”There’s no reason why you can’t maintain a control program which is going to be far less expensive than trying to maintain an eradication . … I look upon this and think: This isn’t the end of the world.”
Opponents of Henderson’s suggestion insisted it was costing billions of dollars to keep polio cases at low levels. Letting go of the goal of eradication would threaten that funding, and the disease would come roaring back.
After the completion of the smallpox program, Henderson moved into academia, becoming dean of the Johns Hopkins School of Public Health in Baltimore in 1977.
He served as associate director of the US government’s Office of Science and Technology Policy, deputy assistant secretary for Health, and director of the Office of Public Health Emergency Preparedness.
In recent years he worked in the University of Pittsburgh Medical Center’s Center for Health Security, a position he held until his death.
Henderson was known for his doggedness. “When he would pursue something, he would really pursue it. And he wouldn’t give up until he had clearly been defeated or he won,” Foege said.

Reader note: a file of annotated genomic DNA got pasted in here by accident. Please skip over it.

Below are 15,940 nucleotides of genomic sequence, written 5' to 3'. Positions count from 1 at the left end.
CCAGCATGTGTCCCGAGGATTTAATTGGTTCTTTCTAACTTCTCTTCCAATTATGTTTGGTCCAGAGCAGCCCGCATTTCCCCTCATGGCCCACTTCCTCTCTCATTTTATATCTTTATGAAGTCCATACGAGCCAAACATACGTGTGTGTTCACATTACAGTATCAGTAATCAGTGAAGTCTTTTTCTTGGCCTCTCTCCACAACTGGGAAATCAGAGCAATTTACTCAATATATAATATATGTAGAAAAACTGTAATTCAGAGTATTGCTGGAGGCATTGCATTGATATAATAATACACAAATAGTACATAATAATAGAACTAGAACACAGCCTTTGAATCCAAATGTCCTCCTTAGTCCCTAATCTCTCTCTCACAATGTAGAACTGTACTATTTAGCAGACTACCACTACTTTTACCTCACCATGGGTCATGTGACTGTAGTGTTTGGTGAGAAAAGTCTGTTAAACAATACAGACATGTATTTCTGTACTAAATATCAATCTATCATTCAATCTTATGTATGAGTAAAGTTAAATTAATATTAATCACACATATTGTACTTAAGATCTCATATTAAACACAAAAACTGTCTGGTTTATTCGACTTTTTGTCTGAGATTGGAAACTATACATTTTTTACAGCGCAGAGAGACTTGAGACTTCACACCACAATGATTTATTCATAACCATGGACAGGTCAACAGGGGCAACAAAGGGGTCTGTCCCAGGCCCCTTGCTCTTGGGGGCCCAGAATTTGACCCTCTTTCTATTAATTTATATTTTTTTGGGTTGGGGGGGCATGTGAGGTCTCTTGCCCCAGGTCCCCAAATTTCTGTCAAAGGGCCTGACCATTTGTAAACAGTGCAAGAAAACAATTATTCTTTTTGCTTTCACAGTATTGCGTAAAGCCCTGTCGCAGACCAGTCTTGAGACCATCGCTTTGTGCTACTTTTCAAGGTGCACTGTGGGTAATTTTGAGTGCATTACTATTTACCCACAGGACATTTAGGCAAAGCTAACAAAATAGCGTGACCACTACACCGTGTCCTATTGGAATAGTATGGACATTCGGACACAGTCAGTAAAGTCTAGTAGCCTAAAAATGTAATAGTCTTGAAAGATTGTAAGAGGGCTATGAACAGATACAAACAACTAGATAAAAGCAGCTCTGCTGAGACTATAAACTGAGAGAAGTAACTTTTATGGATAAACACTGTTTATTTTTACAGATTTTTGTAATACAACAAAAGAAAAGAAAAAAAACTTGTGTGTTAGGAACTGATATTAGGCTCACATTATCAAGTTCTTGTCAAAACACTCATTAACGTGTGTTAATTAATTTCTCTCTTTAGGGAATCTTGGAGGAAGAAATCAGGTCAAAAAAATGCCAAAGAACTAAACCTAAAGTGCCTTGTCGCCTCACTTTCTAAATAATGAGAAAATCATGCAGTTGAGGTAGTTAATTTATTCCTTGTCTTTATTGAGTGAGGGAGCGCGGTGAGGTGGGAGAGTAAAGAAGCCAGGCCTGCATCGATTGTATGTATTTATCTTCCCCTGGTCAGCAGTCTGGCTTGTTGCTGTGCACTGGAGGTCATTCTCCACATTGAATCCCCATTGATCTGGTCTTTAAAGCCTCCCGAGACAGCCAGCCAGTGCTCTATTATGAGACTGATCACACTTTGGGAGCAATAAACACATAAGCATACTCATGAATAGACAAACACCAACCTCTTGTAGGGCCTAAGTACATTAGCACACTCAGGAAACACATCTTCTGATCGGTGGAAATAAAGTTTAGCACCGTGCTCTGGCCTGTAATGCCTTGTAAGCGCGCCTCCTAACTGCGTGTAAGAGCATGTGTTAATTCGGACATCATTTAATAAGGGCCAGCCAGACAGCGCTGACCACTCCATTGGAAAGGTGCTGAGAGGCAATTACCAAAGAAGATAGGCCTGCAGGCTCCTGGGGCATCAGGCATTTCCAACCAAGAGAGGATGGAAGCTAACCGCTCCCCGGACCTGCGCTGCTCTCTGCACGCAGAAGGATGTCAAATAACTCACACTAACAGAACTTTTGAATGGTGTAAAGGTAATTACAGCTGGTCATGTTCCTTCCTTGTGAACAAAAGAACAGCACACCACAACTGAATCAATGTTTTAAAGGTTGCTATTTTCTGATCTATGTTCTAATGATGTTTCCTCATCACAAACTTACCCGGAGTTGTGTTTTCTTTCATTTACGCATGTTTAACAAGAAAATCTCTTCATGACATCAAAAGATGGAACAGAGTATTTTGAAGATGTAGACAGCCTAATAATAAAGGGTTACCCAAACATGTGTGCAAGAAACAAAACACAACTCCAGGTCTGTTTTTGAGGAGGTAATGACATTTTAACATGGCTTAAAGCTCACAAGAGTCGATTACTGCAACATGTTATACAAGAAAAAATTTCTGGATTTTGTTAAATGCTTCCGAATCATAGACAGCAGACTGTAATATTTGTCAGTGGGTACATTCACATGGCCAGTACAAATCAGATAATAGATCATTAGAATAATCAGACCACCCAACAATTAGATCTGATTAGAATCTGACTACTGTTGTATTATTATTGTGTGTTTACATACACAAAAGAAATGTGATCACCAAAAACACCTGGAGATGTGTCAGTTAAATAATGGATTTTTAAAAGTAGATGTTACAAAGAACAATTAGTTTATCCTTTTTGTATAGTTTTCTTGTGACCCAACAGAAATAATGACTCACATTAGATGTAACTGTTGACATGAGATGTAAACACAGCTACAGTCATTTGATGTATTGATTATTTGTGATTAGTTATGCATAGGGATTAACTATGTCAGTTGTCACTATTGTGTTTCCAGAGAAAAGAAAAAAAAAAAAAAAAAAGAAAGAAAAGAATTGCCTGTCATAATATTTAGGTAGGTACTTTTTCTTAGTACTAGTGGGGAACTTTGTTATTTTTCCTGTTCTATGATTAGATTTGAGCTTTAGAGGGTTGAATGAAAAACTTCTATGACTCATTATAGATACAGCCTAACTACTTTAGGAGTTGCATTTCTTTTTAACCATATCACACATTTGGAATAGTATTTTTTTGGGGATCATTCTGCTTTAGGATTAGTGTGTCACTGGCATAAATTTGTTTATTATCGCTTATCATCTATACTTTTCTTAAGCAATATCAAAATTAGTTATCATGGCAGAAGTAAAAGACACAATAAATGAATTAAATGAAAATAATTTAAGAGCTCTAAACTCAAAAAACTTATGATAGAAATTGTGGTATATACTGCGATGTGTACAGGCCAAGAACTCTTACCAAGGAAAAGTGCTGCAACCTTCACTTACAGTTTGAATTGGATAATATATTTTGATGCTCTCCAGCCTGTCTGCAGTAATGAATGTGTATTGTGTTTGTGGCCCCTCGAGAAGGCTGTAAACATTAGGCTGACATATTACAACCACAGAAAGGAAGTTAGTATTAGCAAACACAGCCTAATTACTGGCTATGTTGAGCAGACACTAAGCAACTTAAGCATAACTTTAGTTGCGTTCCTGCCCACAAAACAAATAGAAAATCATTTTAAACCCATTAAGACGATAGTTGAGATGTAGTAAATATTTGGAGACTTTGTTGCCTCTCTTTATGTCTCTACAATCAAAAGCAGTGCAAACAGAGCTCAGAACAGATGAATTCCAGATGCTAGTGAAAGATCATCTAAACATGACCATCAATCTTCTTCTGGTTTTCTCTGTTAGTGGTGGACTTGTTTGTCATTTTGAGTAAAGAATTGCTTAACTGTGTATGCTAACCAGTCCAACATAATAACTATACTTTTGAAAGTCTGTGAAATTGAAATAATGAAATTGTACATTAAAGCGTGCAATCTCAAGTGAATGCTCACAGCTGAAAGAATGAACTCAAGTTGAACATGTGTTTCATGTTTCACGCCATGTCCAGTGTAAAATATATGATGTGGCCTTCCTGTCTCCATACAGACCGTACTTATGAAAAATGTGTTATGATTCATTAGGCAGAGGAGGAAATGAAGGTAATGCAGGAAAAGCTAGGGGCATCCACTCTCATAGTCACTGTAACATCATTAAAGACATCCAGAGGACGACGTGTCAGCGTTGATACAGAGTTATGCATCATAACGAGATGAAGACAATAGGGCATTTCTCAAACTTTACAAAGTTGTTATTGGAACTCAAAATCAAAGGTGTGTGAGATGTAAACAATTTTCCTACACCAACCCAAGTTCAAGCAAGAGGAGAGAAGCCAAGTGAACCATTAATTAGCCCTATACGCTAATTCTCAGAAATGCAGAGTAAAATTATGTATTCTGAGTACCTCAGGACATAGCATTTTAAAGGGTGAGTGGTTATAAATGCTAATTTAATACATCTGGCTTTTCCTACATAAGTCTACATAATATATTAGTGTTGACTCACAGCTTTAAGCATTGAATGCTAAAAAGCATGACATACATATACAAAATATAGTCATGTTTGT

But perhaps less well-known was his concern for public health workers dispatched by organizations like the CDC or the WHO to far-flung places before the days of cellphones and email, when a letter home might take weeks to arrive.
“I don’t know how many stories I heard over the years [where] … a parent would actually call D.A. in Geneva and ask if he could check up on their child,” said Foege.
“And he would do that because he understood this was important to success, to protect your field people.”